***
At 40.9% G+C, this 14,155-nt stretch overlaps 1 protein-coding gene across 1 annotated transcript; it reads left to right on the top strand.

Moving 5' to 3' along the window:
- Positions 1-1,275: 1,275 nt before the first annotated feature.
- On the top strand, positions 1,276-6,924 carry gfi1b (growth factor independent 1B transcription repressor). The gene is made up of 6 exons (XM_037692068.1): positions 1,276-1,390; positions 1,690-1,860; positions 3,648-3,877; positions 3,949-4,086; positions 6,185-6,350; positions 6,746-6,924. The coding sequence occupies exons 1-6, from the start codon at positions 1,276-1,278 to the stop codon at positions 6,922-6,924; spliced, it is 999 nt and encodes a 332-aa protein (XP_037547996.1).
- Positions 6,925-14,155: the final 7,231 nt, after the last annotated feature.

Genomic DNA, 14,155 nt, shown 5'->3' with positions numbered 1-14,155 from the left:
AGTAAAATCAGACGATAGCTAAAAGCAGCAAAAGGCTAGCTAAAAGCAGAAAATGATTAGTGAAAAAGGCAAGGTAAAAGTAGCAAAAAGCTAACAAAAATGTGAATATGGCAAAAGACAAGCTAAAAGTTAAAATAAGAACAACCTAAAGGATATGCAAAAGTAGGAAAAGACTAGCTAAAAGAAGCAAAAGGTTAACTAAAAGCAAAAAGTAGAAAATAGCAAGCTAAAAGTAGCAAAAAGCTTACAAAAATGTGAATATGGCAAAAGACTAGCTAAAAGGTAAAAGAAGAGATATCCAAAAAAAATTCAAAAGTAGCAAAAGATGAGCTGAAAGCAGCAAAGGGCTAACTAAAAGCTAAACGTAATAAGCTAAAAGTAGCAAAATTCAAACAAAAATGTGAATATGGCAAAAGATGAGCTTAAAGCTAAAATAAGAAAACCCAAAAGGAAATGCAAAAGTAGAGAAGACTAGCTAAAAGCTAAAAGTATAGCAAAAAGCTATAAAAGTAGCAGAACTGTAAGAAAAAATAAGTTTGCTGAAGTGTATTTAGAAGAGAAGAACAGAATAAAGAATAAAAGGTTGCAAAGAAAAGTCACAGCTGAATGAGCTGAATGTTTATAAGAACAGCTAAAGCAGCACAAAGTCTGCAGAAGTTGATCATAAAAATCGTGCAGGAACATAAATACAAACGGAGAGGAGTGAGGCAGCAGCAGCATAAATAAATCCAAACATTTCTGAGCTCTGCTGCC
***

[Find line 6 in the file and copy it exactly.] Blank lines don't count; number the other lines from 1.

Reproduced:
Genomic DNA, 14,155 nt, shown 5'->3' with positions numbered 1-14,155 from the left: